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The prevalence of elevated hs-CRP (≥3 mg/L) in controls was 28% whereas in cases is 76%, whereas hs-CRP (<3 md/L) was seen in 72% of controls and 24% of cases, with a P = 0.002 which is significant in this study.

Thus, it was observed that the prevalence of elevated hs-CRP (≥3 mg/L) was significantly high in cases as compared to controls (P = 0.002) as shown in [Table 2] and [Figure 2].
Table 2: Prevalence of high-sensitivity C-reactive protein in cases and controls

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Figure 2: Comparison of high-sensitivity C-reactive protein distribution in cases and controls

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In this study, it was observed that the level of hs-CRP (≥3 mg/L) when compared with age, BMI, and gravida in controls, a P = 0.490 for age, 0.156 for BMI, and 0.673 for gravida was obtained which was not significantly associated with age, BMI, and gravid state in controls as shown in [Table 3] and [Figure 3].
Table 3: Association of high-sensitivity C-reactive protein with age, body mass index, and gravida in controls

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Figure 3: Association of high-sensitivity C-reactive protein with age, body mass index, and gravida in controls

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The association of elevated hs-CRP (≥3 mg/L) in cases with age, BMI, and gravid state was observed and it was found that BMI and gravida had a P = 0.430, 0.378, respectively which was not significantly associated with the level of hs-CRP (≥3 mg/L) whereas Age had a P = 0.049 which was significantly associated with elevated hs-CRP as shown in [Table 4] and [Figure 4].
Table 4: Association of high-sensitivity C-reactive protein with age, body mass index, and gravida in cases

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Figure 4: Association of high-sensitivity C-reactive protein with age, body mass index, and gravida in cases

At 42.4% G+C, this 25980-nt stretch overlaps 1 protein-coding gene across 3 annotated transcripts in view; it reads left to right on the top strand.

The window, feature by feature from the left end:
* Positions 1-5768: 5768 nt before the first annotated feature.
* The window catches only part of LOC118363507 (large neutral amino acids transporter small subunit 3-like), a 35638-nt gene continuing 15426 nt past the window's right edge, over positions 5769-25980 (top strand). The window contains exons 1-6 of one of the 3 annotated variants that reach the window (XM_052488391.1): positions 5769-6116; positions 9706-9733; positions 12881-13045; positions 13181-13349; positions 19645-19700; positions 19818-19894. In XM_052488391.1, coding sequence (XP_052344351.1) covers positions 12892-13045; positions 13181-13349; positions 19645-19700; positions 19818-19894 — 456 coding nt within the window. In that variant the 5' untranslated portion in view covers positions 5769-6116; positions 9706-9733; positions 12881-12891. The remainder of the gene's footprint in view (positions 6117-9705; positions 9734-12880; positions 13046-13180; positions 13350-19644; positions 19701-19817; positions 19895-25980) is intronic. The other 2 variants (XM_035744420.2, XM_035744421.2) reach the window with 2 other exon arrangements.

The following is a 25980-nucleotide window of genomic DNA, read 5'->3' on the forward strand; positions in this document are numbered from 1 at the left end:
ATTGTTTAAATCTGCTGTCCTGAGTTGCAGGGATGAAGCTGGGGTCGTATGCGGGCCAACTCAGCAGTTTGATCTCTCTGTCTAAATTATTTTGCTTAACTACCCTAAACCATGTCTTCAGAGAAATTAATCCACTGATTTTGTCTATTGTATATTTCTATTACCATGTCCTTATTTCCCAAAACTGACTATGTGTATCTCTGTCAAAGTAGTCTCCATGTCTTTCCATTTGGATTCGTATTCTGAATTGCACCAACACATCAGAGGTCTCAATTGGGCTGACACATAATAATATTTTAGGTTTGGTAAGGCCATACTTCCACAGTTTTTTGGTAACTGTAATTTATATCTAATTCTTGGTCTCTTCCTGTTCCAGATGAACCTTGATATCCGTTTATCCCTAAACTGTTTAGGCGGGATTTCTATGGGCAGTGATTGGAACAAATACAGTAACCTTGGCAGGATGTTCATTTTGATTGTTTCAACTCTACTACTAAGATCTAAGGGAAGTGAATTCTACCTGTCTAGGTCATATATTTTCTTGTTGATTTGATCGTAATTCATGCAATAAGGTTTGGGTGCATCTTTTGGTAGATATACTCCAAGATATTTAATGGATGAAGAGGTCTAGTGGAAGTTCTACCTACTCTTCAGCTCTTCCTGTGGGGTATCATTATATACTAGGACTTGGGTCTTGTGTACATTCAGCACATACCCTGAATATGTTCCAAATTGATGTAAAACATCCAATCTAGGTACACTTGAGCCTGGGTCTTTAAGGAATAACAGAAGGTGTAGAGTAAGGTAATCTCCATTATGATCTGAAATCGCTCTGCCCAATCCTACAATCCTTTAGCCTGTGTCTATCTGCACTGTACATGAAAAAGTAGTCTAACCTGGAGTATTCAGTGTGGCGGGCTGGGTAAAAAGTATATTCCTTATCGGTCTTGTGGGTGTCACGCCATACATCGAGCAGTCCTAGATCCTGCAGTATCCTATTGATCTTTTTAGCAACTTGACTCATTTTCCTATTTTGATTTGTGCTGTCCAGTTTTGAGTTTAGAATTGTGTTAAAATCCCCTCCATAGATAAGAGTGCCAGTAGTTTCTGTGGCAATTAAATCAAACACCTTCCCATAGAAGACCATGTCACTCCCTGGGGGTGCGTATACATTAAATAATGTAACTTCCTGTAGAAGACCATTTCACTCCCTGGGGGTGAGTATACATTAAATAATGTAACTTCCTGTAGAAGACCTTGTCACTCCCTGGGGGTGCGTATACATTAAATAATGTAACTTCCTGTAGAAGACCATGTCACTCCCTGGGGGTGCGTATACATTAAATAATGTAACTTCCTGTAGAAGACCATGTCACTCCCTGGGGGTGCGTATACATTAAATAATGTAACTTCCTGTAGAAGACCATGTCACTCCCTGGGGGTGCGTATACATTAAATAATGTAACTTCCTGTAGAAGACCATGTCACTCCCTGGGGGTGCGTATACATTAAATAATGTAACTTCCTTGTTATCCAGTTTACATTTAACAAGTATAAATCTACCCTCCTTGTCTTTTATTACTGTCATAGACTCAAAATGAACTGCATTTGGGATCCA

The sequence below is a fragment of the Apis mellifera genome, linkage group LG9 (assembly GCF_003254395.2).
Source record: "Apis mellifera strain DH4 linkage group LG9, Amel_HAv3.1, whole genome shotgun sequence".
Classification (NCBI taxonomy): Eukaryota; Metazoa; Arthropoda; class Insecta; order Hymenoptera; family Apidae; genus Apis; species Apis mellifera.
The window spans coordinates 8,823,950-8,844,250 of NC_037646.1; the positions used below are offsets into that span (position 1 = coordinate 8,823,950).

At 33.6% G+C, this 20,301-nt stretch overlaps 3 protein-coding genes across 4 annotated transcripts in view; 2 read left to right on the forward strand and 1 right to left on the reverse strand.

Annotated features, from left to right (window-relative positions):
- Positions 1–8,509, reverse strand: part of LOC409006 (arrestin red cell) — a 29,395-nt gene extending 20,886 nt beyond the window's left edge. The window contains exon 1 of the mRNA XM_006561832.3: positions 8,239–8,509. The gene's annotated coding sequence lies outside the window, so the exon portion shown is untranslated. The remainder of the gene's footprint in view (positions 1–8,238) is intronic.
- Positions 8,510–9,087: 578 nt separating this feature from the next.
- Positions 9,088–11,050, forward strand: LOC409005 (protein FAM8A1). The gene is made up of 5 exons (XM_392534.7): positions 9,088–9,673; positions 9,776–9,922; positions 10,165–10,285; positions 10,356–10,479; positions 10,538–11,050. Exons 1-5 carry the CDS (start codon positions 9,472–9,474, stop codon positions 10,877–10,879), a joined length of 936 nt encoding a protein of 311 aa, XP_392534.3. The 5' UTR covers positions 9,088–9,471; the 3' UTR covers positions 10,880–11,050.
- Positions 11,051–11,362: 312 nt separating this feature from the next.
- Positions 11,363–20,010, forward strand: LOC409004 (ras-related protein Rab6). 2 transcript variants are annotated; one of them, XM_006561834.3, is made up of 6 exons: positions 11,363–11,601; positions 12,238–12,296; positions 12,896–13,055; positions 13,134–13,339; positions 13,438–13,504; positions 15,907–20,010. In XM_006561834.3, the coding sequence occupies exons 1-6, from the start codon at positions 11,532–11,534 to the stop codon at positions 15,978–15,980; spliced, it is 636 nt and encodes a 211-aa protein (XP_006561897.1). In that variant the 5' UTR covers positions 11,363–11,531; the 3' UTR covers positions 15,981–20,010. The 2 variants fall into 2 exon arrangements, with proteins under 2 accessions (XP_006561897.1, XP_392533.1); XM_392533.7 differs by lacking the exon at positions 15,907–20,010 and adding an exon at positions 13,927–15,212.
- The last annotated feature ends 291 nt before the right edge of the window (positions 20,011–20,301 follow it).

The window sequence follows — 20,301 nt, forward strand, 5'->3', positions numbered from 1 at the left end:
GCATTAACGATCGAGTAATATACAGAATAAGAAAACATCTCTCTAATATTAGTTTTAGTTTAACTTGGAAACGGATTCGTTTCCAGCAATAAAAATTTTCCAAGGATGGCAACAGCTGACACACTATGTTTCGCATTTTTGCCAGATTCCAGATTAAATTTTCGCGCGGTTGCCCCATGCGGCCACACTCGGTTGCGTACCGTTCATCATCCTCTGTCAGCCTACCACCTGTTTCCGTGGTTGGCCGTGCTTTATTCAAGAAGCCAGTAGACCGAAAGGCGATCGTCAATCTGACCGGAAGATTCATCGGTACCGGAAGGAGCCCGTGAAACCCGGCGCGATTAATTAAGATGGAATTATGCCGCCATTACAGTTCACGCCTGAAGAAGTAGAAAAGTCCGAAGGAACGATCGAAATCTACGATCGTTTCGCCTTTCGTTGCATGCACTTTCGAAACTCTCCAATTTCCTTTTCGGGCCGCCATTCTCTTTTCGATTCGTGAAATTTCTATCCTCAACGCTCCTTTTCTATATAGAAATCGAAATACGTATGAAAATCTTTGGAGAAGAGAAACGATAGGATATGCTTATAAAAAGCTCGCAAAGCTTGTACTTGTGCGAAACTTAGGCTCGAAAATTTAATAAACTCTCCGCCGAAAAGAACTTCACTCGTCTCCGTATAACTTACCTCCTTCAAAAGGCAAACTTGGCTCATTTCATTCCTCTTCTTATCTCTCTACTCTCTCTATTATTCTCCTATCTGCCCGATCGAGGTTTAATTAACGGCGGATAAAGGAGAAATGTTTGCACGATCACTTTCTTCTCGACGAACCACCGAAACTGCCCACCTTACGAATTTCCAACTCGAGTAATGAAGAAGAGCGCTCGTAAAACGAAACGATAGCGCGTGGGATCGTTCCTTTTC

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The prevalence of patients with age ≤25 is only 8% in control and 12% in cases whereas age >25 is 92% in control and 88% in cases with P = 1.000 which is not significant in this study.

In this study, it was observed that prevalence of BMI <23 is 32% in controls and 8% in cases whereas BMI >23 is 68% in control and 92% in cases with a P = 0.044 which is significant.

In our study, mean gestational age is 26.44 ± 1.29 SD in control and 25.84 ± 1.55 SD in cases with a P = 0.143 which was not significant.

The prevalence of primigravida in control is 64% and 48% in cases whereas the prevalence of multigravida in control is 36% in control and 52% in cases with a P = 0.254 which shows that there is no significant difference in gravid state between cases and controls.


  Discussion Top


Common pathologic state like GDM had increased the incidence of complications both in the mother and the fetus.[16] In addition, GDM and pregnancy related dysregulation of blood glucose levels expose the women affected to higher risk for subsequent development of type 2 DM and cardiovascular disease later in their lives,[17] the risk being proportional to the degree of the dysregulation.

The present study primarily examined the prevalence of elevated hs-CRP an oxidative stress indicator with GDM in pregnant women at 24–28 weeks of gestation. As reduced ability to compensate for oxidative stress found among these women was associated with increased insulin resistance which might be important factors in GDM.

In this case–control study, we calculated the prevalence of elevated hs-CRP in normal pregnant women and GDM. We found that the prevalence of elevated hs-CRP is 28% in normal pregnant women (controls) and 76% in GDM when values of elevated hs-CRP compared in both normal pregnancy and GDM, it was significantly (P = 0.002) associated with GDM. In a study conducted by Maged et al., in which a comparative study done between different biomarkers for early prediction GDM which showed the hs-CRP sensitivity 89% and specificity 55%.[18] Therefore, making hs-CRP an important marker for early prediction for GDM.

In another case–control study conducted by Zhu et al., in 2015 which showed the association of elevated hs-CRP with GDM in pregnant women.[19]

A well-known fact is that inflammatory and stress responses mediate insulin resistance,[20] and inflammatory mediators play an important role in the development and progression of GDM. CRP, is a sensitive marker of the inflammation and a classical acute phase reactant, in numerous pathologic conditions, and elevated CRP levels have been associated with abnormal metabolic conditions such as insulin resistance, hyperglycemia, and type 2 DM.[21]